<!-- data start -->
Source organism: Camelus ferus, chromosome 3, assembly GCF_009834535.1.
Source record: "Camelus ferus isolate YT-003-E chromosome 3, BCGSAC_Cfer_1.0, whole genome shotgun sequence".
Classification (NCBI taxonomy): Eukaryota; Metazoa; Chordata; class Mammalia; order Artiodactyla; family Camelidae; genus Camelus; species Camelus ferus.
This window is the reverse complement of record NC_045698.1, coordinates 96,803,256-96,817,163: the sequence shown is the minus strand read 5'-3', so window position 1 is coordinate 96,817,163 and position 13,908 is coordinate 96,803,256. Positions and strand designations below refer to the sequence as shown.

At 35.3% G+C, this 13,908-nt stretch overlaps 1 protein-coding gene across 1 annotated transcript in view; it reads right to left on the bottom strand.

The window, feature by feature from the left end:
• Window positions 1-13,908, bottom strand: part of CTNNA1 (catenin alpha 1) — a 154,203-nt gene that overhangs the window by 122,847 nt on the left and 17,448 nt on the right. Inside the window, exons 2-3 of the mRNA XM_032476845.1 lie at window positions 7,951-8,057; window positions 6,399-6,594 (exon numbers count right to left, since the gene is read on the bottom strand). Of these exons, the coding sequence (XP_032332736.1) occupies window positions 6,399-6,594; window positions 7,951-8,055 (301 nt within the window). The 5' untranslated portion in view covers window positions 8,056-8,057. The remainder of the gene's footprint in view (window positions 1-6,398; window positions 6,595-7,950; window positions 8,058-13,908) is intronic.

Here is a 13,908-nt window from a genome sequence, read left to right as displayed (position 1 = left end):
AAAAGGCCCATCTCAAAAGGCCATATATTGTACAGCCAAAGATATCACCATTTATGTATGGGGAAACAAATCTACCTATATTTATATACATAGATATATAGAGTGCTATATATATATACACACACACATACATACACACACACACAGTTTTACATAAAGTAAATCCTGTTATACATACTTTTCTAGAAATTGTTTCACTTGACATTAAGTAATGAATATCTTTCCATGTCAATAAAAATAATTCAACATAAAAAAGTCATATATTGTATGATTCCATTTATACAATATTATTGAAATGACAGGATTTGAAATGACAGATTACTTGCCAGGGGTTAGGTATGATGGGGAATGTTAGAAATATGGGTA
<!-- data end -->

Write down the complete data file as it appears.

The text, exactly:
Source organism: Camelus ferus, chromosome 3, assembly GCF_009834535.1.
Source record: "Camelus ferus isolate YT-003-E chromosome 3, BCGSAC_Cfer_1.0, whole genome shotgun sequence".
Classification (NCBI taxonomy): Eukaryota; Metazoa; Chordata; class Mammalia; order Artiodactyla; family Camelidae; genus Camelus; species Camelus ferus.
This window is the reverse complement of record NC_045698.1, coordinates 96,803,256-96,817,163: the sequence shown is the minus strand read 5'-3', so window position 1 is coordinate 96,817,163 and position 13,908 is coordinate 96,803,256. Positions and strand designations below refer to the sequence as shown.

At 35.3% G+C, this 13,908-nt stretch overlaps 1 protein-coding gene across 1 annotated transcript in view; it reads right to left on the bottom strand.

The window, feature by feature from the left end:
• Window positions 1-13,908, bottom strand: part of CTNNA1 (catenin alpha 1) — a 154,203-nt gene that overhangs the window by 122,847 nt on the left and 17,448 nt on the right. Inside the window, exons 2-3 of the mRNA XM_032476845.1 lie at window positions 7,951-8,057; window positions 6,399-6,594 (exon numbers count right to left, since the gene is read on the bottom strand). Of these exons, the coding sequence (XP_032332736.1) occupies window positions 6,399-6,594; window positions 7,951-8,055 (301 nt within the window). The 5' untranslated portion in view covers window positions 8,056-8,057. The remainder of the gene's footprint in view (window positions 1-6,398; window positions 6,595-7,950; window positions 8,058-13,908) is intronic.

Here is a 13,908-nt window from a genome sequence, read left to right as displayed (position 1 = left end):
AAAAGGCCCATCTCAAAAGGCCATATATTGTACAGCCAAAGATATCACCATTTATGTATGGGGAAACAAATCTACCTATATTTATATACATAGATATATAGAGTGCTATATATATATACACACACACATACATACACACACACACAGTTTTACATAAAGTAAATCCTGTTATACATACTTTTCTAGAAATTGTTTCACTTGACATTAAGTAATGAATATCTTTCCATGTCAATAAAAATAATTCAACATAAAAAAGTCATATATTGTATGATTCCATTTATACAATATTATTGAAATGACAGGATTTGAAATGACAGATTACTTGCCAGGGGTTAGGTATGATGGGGAATGTTAGAAATATGGGTA